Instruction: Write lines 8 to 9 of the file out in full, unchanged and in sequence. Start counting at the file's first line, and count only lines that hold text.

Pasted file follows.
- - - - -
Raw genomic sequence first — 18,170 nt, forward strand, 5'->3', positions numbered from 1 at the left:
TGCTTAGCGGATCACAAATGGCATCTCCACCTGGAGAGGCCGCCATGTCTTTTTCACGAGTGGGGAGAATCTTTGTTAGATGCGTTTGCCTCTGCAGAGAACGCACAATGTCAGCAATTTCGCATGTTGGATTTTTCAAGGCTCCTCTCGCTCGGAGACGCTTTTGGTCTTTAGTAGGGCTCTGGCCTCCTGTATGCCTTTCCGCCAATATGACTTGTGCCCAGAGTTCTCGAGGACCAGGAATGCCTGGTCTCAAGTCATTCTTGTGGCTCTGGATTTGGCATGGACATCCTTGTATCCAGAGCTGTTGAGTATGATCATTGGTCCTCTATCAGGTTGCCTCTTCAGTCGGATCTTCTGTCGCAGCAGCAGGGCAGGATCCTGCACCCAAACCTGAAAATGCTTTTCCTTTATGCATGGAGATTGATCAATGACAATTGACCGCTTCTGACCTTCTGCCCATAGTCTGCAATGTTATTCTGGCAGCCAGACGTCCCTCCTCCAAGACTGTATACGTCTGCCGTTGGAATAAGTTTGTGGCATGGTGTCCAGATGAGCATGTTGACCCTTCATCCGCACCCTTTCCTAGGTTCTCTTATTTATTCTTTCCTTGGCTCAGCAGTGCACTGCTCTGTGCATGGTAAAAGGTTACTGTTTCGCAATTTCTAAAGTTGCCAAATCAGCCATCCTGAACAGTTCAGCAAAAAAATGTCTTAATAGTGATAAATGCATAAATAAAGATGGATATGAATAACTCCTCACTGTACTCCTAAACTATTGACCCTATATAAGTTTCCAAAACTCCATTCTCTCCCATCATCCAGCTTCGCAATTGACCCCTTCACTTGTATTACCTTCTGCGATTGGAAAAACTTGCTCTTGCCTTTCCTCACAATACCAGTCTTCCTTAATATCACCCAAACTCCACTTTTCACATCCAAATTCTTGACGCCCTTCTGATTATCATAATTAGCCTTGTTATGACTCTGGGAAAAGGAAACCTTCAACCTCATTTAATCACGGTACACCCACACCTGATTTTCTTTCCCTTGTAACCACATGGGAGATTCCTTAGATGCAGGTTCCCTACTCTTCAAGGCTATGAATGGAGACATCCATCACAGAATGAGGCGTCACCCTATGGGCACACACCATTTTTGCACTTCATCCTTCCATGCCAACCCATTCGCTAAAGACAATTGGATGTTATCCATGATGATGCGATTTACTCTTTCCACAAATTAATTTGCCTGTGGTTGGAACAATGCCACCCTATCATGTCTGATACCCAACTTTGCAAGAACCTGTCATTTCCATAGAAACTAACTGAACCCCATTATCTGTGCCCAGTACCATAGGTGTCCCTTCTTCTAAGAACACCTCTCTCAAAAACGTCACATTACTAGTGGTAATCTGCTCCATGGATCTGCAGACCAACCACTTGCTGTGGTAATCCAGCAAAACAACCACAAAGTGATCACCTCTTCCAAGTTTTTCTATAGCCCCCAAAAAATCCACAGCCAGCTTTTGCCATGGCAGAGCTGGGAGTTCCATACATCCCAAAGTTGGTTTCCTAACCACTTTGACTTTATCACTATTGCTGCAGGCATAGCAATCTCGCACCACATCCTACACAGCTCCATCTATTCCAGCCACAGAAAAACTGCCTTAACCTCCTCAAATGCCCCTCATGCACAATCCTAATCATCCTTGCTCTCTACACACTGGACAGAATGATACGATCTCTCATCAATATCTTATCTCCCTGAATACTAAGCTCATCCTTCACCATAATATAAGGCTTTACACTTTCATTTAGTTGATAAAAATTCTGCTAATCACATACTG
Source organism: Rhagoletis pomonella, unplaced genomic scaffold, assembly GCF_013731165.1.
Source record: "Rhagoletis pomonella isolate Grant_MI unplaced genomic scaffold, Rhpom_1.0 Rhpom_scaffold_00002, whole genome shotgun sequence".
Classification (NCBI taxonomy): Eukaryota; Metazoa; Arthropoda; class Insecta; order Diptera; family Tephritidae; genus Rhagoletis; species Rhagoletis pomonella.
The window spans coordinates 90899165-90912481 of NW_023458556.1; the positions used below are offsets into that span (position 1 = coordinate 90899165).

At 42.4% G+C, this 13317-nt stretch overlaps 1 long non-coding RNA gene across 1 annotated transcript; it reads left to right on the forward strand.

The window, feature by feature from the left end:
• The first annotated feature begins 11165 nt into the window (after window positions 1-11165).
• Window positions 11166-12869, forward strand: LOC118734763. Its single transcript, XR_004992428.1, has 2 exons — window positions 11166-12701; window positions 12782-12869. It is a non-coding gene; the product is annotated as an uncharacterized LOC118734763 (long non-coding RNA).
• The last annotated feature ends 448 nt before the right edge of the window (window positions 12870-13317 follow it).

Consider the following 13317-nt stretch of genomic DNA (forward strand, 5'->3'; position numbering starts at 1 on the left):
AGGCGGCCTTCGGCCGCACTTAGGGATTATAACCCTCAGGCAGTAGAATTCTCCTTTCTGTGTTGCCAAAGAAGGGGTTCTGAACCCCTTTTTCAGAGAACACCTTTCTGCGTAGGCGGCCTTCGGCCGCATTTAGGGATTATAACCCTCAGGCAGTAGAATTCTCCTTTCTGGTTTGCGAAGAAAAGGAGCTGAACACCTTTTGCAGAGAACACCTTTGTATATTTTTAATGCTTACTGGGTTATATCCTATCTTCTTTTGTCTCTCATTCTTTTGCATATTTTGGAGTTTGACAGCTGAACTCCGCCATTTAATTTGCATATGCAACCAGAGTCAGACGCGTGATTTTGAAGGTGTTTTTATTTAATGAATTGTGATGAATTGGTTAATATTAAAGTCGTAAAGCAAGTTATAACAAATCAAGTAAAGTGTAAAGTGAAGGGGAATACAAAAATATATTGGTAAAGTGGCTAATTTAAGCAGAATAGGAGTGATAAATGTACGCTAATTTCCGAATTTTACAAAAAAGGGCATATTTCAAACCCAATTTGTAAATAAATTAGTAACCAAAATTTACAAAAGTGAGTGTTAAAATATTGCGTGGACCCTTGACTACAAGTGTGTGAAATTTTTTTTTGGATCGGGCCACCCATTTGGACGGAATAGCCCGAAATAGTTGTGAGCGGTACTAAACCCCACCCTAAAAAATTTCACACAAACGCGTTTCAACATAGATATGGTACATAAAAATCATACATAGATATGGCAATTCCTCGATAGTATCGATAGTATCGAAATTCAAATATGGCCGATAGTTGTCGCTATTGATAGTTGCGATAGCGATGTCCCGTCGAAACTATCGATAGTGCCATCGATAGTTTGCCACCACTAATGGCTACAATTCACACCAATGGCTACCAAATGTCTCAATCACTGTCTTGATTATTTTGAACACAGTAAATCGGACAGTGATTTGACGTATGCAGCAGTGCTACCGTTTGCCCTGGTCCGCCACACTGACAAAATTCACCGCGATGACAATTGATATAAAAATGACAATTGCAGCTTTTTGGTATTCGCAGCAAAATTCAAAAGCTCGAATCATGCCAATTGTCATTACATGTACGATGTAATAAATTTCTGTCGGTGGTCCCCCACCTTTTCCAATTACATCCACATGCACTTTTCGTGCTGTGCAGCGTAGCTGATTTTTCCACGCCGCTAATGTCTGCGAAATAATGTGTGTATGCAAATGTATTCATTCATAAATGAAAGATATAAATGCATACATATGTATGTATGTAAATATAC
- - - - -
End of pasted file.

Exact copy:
The window, feature by feature from the left end:
• The first annotated feature begins 11165 nt into the window (after window positions 1-11165).